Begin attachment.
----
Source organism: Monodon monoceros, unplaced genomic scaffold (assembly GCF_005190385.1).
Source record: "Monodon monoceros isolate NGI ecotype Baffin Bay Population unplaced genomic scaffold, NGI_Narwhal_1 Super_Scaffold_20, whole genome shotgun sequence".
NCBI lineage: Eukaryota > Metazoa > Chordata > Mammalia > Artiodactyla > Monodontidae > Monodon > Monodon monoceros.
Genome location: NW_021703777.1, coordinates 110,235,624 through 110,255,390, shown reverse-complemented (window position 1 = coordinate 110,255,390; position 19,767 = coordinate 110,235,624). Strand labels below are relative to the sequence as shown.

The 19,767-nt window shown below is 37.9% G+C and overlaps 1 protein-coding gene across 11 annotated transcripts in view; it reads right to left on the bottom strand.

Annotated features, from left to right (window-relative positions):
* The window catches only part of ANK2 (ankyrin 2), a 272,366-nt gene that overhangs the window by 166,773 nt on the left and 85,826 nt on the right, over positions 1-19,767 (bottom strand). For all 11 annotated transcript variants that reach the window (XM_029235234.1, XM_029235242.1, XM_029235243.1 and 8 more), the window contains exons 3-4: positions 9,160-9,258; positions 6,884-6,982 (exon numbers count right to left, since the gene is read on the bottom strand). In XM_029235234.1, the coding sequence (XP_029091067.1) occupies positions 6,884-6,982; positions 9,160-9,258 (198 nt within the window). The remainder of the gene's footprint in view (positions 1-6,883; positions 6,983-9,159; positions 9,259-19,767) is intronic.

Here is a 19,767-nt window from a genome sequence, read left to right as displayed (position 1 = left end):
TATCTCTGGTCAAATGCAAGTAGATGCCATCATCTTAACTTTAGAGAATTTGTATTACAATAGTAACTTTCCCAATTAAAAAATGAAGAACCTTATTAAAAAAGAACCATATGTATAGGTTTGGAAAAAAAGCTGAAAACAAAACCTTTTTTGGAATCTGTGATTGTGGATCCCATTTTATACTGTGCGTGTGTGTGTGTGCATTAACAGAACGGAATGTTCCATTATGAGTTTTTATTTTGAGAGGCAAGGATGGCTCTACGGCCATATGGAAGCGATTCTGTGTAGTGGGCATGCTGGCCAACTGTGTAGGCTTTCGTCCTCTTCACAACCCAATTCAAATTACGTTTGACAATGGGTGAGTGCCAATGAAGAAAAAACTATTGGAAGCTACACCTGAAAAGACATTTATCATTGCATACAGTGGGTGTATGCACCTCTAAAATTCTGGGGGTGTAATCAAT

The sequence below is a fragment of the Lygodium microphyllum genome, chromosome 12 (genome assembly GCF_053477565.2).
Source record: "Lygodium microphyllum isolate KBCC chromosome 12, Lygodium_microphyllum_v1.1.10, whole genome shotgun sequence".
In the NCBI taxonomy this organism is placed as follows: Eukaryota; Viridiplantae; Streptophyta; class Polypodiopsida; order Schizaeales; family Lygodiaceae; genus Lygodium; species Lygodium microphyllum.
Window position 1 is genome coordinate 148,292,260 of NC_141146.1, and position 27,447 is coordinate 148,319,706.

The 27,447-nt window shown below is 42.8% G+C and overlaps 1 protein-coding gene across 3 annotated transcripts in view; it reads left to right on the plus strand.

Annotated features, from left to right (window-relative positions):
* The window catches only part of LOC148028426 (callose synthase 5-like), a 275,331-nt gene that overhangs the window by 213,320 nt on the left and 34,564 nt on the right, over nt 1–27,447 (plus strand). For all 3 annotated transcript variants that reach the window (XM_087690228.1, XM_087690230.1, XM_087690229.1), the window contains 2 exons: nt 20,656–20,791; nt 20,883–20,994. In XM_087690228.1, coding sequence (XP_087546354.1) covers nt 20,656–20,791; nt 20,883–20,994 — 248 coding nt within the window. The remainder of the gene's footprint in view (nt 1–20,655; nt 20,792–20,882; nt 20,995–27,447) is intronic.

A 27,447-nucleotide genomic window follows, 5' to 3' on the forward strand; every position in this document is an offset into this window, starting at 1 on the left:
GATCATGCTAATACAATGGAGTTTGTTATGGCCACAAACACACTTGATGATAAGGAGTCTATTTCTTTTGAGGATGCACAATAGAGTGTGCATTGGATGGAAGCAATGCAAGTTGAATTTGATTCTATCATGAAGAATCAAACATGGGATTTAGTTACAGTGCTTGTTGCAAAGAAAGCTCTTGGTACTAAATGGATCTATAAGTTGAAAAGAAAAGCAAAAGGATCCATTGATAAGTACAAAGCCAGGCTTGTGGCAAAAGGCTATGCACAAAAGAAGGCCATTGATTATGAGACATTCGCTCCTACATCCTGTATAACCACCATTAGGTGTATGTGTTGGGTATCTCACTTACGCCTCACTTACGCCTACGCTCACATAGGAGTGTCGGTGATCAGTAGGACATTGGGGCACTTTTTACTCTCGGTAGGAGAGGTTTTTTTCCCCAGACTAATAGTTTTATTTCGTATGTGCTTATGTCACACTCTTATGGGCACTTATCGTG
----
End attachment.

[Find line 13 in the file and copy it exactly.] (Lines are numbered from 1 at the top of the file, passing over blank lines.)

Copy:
Window position 1 is genome coordinate 148,292,260 of NC_141146.1, and position 27,447 is coordinate 148,319,706.